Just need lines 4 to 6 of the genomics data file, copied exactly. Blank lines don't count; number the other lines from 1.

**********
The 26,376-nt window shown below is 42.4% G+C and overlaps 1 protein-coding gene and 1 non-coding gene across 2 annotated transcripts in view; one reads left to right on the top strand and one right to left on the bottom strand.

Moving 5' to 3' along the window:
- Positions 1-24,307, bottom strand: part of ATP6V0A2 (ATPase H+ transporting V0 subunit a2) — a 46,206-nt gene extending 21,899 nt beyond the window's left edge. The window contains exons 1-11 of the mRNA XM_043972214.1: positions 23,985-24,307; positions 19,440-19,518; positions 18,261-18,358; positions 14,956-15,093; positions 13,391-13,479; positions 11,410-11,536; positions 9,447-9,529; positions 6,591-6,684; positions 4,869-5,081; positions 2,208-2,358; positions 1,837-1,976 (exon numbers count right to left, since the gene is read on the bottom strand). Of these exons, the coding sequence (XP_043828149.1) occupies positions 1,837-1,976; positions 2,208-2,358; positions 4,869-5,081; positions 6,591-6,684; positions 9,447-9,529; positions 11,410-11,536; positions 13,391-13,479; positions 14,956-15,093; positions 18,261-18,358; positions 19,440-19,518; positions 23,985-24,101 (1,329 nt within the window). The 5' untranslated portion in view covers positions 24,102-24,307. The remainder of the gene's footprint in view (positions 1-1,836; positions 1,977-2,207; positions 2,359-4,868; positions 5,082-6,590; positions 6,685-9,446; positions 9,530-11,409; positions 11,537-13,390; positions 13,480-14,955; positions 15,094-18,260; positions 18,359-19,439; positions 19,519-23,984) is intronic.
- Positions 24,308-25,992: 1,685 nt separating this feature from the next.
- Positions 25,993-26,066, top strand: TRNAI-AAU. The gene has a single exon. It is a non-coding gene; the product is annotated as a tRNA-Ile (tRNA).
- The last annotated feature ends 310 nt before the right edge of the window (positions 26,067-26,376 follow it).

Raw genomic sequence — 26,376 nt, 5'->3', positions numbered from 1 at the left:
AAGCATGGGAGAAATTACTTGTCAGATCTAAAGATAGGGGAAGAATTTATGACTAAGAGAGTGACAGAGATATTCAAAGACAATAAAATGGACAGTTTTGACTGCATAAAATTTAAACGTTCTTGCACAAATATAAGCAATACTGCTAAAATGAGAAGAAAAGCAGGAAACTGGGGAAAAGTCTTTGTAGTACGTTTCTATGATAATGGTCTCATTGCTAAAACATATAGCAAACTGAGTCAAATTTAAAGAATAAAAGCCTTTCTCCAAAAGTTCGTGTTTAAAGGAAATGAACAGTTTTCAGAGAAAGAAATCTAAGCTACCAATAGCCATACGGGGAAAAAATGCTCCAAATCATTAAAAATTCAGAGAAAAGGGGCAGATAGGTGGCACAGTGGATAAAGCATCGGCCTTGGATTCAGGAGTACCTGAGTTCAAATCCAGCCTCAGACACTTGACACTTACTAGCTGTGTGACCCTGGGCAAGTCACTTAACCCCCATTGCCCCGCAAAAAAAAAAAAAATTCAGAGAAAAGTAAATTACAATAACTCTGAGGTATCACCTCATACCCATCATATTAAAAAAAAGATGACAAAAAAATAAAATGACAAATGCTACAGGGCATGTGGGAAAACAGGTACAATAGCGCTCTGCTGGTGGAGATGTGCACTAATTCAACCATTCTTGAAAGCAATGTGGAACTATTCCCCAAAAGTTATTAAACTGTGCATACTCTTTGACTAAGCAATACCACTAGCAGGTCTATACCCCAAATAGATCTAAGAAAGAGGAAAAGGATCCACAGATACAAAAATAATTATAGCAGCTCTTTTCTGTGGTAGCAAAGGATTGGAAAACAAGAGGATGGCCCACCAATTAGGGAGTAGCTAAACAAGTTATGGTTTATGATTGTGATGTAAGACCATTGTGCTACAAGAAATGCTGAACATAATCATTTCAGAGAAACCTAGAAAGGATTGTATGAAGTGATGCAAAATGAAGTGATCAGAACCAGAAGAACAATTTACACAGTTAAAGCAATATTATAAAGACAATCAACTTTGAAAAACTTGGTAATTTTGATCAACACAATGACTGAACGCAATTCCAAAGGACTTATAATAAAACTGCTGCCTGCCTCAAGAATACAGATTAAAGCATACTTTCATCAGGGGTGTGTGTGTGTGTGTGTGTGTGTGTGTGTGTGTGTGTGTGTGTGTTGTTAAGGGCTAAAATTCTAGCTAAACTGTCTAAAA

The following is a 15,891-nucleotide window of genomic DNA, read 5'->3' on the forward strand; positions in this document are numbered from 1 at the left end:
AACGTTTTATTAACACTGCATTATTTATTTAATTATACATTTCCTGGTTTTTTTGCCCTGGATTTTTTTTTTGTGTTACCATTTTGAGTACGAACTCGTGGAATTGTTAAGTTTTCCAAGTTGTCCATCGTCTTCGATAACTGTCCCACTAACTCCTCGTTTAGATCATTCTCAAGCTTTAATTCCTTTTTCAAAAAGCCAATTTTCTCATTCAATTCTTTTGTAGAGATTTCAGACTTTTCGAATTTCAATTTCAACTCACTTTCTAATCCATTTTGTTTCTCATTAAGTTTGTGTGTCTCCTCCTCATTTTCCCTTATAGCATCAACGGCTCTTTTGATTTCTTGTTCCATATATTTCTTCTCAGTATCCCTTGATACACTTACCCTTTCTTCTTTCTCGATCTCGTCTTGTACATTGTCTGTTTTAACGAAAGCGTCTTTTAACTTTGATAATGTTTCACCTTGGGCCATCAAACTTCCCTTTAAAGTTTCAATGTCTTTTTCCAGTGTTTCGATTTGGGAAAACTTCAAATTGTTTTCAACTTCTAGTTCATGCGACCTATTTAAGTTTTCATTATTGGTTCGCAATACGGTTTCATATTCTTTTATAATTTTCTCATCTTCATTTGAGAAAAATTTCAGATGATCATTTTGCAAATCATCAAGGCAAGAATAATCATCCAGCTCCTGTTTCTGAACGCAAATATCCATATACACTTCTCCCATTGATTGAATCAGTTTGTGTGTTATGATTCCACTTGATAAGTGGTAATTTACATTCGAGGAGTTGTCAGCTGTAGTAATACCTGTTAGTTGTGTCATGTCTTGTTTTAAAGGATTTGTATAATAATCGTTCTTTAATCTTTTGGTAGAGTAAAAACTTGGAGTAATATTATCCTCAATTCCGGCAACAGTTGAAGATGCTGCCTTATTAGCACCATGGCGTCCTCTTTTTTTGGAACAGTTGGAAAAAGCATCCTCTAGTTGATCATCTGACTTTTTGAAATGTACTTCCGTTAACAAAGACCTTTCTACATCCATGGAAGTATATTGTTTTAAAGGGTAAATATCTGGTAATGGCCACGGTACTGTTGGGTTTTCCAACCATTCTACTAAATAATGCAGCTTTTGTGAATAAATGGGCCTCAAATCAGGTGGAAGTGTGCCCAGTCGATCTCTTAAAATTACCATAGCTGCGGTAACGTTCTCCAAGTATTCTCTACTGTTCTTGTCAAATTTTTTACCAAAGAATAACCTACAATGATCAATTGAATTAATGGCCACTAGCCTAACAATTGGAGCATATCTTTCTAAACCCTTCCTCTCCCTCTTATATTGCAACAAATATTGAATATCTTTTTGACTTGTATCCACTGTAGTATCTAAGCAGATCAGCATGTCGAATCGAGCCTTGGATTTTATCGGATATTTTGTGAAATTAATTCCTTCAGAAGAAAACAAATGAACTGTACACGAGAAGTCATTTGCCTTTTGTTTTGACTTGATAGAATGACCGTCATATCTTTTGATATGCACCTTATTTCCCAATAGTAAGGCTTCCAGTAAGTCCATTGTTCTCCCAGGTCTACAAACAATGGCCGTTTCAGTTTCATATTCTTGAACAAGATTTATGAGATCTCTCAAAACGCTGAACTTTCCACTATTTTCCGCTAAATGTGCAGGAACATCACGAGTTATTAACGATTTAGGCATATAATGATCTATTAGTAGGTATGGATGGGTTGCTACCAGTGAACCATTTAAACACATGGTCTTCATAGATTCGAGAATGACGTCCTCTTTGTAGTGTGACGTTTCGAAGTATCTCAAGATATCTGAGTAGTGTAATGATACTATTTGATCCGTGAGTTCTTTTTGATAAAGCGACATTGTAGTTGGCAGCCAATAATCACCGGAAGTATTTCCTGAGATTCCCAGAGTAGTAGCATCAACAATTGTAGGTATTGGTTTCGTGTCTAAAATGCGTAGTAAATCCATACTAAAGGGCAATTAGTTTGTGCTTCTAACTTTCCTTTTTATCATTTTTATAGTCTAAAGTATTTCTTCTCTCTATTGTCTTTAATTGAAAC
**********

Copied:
- Positions 24,308-25,992: 1,685 nt separating this feature from the next.
- Positions 25,993-26,066, top strand: TRNAI-AAU. The gene has a single exon. It is a non-coding gene; the product is annotated as a tRNA-Ile (tRNA).
- The last annotated feature ends 310 nt before the right edge of the window (positions 26,067-26,376 follow it).